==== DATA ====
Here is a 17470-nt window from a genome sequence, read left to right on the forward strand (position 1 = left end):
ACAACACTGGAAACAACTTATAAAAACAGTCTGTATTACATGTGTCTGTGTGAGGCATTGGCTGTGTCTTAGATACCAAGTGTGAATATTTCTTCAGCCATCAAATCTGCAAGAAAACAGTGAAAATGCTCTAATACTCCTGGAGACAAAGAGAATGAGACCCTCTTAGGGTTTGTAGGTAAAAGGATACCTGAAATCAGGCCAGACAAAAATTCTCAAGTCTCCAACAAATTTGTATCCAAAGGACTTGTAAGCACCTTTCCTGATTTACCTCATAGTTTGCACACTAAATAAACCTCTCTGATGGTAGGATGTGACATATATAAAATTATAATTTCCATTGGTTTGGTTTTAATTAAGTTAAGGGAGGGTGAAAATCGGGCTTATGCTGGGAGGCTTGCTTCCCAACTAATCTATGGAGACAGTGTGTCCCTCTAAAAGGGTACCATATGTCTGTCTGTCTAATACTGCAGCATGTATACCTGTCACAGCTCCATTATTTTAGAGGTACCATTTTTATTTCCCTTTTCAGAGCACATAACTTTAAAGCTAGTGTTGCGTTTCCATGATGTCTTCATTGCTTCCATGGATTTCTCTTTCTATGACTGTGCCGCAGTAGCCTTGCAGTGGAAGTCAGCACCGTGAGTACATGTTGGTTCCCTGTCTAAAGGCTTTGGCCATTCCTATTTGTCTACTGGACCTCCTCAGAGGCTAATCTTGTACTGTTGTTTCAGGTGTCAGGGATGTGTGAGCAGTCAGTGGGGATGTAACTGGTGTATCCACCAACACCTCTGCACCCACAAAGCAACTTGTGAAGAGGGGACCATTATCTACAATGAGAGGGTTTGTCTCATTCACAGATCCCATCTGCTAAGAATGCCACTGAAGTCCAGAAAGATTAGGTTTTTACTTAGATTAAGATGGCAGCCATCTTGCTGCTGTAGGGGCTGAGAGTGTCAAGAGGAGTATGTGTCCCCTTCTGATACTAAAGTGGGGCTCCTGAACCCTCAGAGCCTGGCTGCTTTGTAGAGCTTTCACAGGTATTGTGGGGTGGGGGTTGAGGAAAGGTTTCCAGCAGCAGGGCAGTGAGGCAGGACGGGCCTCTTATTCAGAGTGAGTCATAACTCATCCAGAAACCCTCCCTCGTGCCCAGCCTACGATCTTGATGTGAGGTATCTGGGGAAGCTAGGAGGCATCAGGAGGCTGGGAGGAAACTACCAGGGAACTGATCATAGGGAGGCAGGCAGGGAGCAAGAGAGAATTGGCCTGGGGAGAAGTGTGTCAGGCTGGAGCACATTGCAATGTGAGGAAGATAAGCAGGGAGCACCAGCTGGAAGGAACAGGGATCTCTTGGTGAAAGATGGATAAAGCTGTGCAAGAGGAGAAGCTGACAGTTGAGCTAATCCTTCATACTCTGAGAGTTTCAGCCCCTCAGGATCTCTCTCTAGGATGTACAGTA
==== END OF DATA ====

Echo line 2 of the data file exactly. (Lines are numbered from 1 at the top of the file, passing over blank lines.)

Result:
ACAACACTGGAAACAACTTATAAAAACAGTCTGTATTACATGTGTCTGTGTGAGGCATTGGCTGTGTCTTAGATACCAAGTGTGAATATTTCTTCAGCCATCAAATCTGCAAGAAAACAGTGAAAATGCTCTAATACTCCTGGAGACAAAGAGAATGAGACCCTCTTAGGGTTTGTAGGTAAAAGGATACCTGAAATCAGGCCAGACAAAAATTCTCAAGTCTCCAACAAATTTGTATCCAAAGGACTTGTAAGCACCTTTCCTGATTTACCTCATAGTTTGCACACTAAATAAACCTCTCTGATGGTAGGATGTGACATATATAAAATTATAATTTCCATTGGTTTGGTTTTAATTAAGTTAAGGGAGGGTGAAAATCGGGCTTATGCTGGGAGGCTTGCTTCCCAACTAATCTATGGAGACAGTGTGTCCCTCTAAAAGGGTACCATATGTCTGTCTGTCTAATACTGCAGCATGTATACCTGTCACAGCTCCATTATTTTAGAGGTACCATTTTTATTTCCCTTTTCAGAGCACATAACTTTAAAGCTAGTGTTGCGTTTCCATGATGTCTTCATTGCTTCCATGGATTTCTCTTTCTATGACTGTGCCGCAGTAGCCTTGCAGTGGAAGTCAGCACCGTGAGTACATGTTGGTTCCCTGTCTAAAGGCTTTGGCCATTCCTATTTGTCTACTGGACCTCCTCAGAGGCTAATCTTGTACTGTTGTTTCAGGTGTCAGGGATGTGTGAGCAGTCAGTGGGGATGTAACTGGTGTATCCACCAACACCTCTGCACCCACAAAGCAACTTGTGAAGAGGGGACCATTATCTACAATGAGAGGGTTTGTCTCATTCACAGATCCCATCTGCTAAGAATGCCACTGAAGTCCAGAAAGATTAGGTTTTTACTTAGATTAAGATGGCAGCCATCTTGCTGCTGTAGGGGCTGAGAGTGTCAAGAGGAGTATGTGTCCCCTTCTGATACTAAAGTGGGGCTCCTGAACCCTCAGAGCCTGGCTGCTTTGTAGAGCTTTCACAGGTATTGTGGGGTGGGGGTTGAGGAAAGGTTTCCAGCAGCAGGGCAGTGAGGCAGGACGGGCCTCTTATTCAGAGTGAGTCATAACTCATCCAGAAACCCTCCCTCGTGCCCAGCCTACGATCTTGATGTGAGGTATCTGGGGAAGCTAGGAGGCATCAGGAGGCTGGGAGGAAACTACCAGGGAACTGATCATAGGGAGGCAGGCAGGGAGCAAGAGAGAATTGGCCTGGGGAGAAGTGTGTCAGGCTGGAGCACATTGCAATGTGAGGAAGATAAGCAGGGAGCACCAGCTGGAAGGAACAGGGATCTCTTGGTGAAAGATGGATAAAGCTGTGCAAGAGGAGAAGCTGACAGTTGAGCTAATCCTTCATACTCTGAGAGTTTCAGCCCCTCAGGATCTCTCTCTAGGATGTACAGTA